In a talk given shortly before his retirement in 2016, Charles Ramsey, the former police commissioner of Philadelphia, described the relationship between police and poor, marginalized communities as fundamentally different than that experienced by more privileged Americans.
“When all an individual has is his or her dignity,” he said, “they will fight that much harder to keep it intact when they feel it’s being threatened.”
This applies not only to relationships with authorities but also within the community itself. I don’t know why Tito was killed, but based on many past incidents he could have been gunned down for a slight as seemingly meaningless to you or me as stepping on someone’s shoe and failing to apologize.
The violence associated with the illicit drug economy ebbs and flows. It is often arbitrary and impulsive, all the more since large-scale anti-narcotics operations have removed many older (and more level-headed) players from the streets, leaving a generation of ambitious youth to fight over what’s left. It is driven not only by personal beefs, territorial disputes and perceived disrespect, but also by policy decisions and aggressive policing that puts everyone on edge and turns entire neighborhoods into pressure cookers with no release valve. This form of policing contributes to increased rates of violence, and trend lines in Philly are on the rise.
We shouldn’t assume that violence is always the natural state of affairs in drug-dealing communities. “Typically it’s in everyone’s best interest to play nice,” said Luis, a former drug dealer whose extended family was once a powerful force in the Kensington cocaine trade. “You may have two dozen individual corners selling product, right? But they all getting it from the same two or three suppliers. And violence draws attention, so shooting each other up is a good way to create problems higher up the chain. There used to be rules. Some of these young boys got no respect for that.”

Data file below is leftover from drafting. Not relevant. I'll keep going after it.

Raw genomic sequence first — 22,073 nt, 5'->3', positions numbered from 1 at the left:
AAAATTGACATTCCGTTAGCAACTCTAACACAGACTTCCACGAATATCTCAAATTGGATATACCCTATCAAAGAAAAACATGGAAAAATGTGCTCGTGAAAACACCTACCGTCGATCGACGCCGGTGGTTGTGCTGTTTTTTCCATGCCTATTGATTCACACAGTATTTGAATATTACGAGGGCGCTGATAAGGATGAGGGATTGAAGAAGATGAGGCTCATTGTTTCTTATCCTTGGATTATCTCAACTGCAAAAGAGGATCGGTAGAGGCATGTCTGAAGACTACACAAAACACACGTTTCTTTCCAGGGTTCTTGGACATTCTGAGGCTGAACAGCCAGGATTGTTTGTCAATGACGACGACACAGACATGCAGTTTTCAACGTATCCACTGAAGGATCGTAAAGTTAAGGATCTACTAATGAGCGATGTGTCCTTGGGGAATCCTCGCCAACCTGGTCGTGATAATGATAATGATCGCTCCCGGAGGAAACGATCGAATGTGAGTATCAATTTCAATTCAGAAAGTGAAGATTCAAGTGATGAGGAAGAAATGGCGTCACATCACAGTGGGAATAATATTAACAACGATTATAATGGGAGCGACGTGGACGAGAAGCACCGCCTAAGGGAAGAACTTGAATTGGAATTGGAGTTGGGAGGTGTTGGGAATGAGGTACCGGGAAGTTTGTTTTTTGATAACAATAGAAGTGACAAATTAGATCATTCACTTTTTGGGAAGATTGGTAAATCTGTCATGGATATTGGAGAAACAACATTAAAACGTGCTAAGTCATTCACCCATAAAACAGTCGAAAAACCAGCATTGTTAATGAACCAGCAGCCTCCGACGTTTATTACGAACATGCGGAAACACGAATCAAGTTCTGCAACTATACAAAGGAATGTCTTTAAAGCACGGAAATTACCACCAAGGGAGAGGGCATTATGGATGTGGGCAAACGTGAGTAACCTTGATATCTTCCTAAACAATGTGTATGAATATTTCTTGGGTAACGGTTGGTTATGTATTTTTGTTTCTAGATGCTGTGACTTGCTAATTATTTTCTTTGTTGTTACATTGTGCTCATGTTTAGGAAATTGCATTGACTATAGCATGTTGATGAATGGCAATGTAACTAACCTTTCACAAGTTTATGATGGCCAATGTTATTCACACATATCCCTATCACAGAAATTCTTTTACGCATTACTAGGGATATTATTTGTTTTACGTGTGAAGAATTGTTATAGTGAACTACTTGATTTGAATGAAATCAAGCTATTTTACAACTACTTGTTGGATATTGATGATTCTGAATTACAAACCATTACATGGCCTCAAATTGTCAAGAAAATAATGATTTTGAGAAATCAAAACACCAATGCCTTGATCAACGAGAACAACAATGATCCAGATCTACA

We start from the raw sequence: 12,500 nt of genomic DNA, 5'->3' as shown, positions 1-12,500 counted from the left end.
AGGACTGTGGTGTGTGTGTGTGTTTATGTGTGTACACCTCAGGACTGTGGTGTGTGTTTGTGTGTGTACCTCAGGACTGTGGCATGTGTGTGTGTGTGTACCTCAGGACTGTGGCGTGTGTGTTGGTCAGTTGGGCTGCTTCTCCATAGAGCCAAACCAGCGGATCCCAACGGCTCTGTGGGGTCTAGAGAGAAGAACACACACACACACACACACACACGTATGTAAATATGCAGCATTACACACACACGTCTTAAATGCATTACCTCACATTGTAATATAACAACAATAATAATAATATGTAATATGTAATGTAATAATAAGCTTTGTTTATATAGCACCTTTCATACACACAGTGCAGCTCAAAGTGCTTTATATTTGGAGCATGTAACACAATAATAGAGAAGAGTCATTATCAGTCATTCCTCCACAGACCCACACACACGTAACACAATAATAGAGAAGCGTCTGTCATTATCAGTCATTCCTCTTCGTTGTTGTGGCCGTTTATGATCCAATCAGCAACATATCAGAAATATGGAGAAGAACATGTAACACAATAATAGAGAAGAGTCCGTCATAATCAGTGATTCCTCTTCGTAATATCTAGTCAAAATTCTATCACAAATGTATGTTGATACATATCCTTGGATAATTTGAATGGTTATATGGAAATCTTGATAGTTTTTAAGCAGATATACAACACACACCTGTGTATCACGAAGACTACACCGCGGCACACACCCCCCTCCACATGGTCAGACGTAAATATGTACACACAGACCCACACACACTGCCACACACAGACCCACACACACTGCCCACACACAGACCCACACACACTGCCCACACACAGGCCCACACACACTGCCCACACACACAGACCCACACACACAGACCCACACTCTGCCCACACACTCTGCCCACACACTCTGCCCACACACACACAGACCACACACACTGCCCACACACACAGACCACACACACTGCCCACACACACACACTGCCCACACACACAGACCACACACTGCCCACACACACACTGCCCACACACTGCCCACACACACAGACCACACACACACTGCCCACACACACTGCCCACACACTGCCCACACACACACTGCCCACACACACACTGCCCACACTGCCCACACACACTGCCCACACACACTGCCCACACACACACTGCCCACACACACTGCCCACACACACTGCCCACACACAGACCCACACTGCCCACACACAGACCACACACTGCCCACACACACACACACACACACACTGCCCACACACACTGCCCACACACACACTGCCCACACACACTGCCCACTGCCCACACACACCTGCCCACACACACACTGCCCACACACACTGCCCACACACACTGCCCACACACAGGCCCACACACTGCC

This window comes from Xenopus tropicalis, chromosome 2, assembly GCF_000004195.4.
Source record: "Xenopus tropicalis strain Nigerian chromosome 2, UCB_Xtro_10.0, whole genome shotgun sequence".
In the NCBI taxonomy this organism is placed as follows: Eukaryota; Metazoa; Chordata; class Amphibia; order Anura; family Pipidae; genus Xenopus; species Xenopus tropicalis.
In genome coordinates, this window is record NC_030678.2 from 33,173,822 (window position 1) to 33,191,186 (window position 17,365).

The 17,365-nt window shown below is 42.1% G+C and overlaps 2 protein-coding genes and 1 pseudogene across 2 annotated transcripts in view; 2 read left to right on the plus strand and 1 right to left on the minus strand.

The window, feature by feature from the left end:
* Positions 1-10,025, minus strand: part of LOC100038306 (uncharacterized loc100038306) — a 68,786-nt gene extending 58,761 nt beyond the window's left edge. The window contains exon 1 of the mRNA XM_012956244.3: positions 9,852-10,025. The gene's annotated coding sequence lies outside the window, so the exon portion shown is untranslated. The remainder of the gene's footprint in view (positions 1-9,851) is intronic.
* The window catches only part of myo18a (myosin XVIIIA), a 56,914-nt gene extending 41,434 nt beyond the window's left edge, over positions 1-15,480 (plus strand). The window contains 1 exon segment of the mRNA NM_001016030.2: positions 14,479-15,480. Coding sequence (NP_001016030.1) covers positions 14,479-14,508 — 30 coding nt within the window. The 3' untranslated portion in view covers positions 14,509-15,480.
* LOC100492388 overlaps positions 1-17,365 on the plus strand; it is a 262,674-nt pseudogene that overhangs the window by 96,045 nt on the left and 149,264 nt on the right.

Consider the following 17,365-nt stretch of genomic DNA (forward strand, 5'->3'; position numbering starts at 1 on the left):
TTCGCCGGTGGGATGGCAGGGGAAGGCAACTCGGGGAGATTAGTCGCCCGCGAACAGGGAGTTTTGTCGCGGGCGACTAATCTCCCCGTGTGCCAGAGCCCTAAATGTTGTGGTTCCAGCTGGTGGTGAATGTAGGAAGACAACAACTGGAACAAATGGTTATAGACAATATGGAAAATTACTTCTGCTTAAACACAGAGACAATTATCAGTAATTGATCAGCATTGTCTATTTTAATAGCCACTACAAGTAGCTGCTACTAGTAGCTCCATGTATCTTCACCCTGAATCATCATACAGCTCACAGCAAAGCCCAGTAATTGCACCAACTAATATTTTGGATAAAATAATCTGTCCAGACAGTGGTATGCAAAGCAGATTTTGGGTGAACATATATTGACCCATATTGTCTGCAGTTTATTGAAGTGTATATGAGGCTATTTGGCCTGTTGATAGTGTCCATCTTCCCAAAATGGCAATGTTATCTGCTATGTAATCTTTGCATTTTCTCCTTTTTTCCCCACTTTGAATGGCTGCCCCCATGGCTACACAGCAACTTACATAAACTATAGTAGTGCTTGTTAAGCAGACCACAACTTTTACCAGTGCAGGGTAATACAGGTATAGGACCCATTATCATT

During many years covering the War on Drugs, I’ve frequently been reminded of a quote attributed to the author Marty Rubin: “Order is what exists before you start arranging things.” The repercussions of more than four decades of “arranging things” through zero-tolerance drug policy are evident all over Kensington, in the memorial walls and sidewalk alters that exist on nearly every street.
I’ve been photographing these murals for years, initially as a graffiti enthusiast who admires the beauty of urban street art, but more recently as a way of recording of the death and decay that accompanies militaristic incursions into American neighborhoods.
[A street-side memorial near Ormes and Somerset St, in West Kensington.]
If you pay close attention, these memorials―some of which are so old they pay homage to Irish Americans killed during ethnic unrest in the 1990s, as gentrification pushed Puerto Ricans out of the now-posh neighborhoods around the Philadelphia Art Museum and into Irish East Kensington―teach an important lesson. Within some of America’s most impoverished communities there endures a time-honored code of respect, honor and humility that is lacking in many more affluent communities.